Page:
What Does Homestead Mean To Me?
The term homestead means different things depending on your situation. If you are a snowbird, it means being treated differently when it comes to taxes. If you are a Florida resident, it means that your property tax increases are limited from year to year and your home cannot be forcibly sold to pay a judgment against you except for taxes and improvements made to your property. If you are the lineal descendant of a Florida person who has died, it means that the value of the proceeds from the sale of their residence cannot be used to pay creditor bills. Suffice it say, Florida’s homestead laws are one of the most liberal and consumer protective in the United States.
This article will explore the terms of homestead and how it is treated at the death of a Florida resident. In future articles we’ll review homestead as an asset protector and the new homestead tax laws.
The first thing that you need to know is how homestead is defined in Florida. Florida’s Constitution and statutes state in part that Florida real property consisting of 160 contiguous acres outside of a municipality and a ½ contiguous acre inside a municipality owned by a natural person who resides thereon is considered homestead. If you own Florida real property and permanently reside thereon, your real property is exempt from being forcibly sold, except for the payment of taxes and improvements or repairs made to the property by others. Article X, Section 4, of Florida’s Constitution states in part that the exemptions shall inure to the surviving spouse and heirs of a persons estate. However, Section 4 also states that the homestead property shall not be subject to devise if the owner is survived by spouse or minor child, except the homestead may be devised to the owner’s spouse if there be no minor child.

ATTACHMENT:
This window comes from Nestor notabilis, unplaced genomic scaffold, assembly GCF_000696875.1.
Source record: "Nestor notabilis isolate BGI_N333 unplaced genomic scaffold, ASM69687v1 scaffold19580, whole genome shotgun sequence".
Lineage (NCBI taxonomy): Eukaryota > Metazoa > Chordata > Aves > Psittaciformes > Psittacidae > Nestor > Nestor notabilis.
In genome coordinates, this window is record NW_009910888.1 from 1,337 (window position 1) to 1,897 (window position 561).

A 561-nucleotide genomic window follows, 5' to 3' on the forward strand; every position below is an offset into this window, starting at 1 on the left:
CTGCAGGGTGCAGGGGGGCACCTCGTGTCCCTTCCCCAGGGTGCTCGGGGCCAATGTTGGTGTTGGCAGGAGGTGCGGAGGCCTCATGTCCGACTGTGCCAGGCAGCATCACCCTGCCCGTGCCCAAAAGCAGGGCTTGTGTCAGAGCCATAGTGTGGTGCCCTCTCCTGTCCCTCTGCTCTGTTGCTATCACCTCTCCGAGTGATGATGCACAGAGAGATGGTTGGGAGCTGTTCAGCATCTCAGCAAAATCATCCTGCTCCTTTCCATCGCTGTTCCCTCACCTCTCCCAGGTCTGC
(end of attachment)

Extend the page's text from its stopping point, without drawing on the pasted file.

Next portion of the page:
When a person dies, their homestead property immediately passes to the lineal descendants or heirs of that person. Lineal descendants and heirs may consist of a surviving spouse, the decedent’s children related by blood, and relatives of the decedent. If the decedent has a Will or Trust, the property will pass according to the directives contained in the testamentary document, provided there is no surviving minor child or spouse. To understand how all of this works, let’s examine a few situations of what happens to a decedents homestead property at their death.
Property Titled in a Couples Name as Husband and Wife:
In the event the decedent passes away with or without a Will and the decedent’s residence is titled in the name of both the husband and wife, the property will pass directly to the surviving spouse. In this situation, the property is titled as tenants by the entirety (assuming there was no intervening divorce and a remarriage to the same person). It will not matter if there is a surviving minor child, the property will immediately transfer to the surviving spouse upon death the first spouse.
An intestate estate is one where a decedent did not prepare a Last Will and Testament or Trust document prior to their death. These situations can potentially present some terrible outcomes to a surviving spouse.
Suppose one of the spouses (we’ll call him or her “Spouse 1”) purchased property, followed by marriage which is followed by the birth of a child. Let us also assume that Spouse 1 forgot to place the other spouses name on the deed nor did Spouse 1 prepare a Last Will and Testament or Trust.
In this situation, the property will pass by the probate intestate statutes to the surviving spouse as a life estate with a vested remainder to the lineal descendant’s of Spouse 1 (in this case that would be the surviving child). This means that upon the death of the surviving spouse, the ownership of the property will be transferred to the children of Spouse 1.
Suppose Spouse 1 was previously married with children or had children out of wed-lock prior to marrying the present spouse. Given those facts, the residential property will pass by law as a life estate to the surviving spouse with a vested remainder to all of the children who are connected lineally by blood to Spouse 1.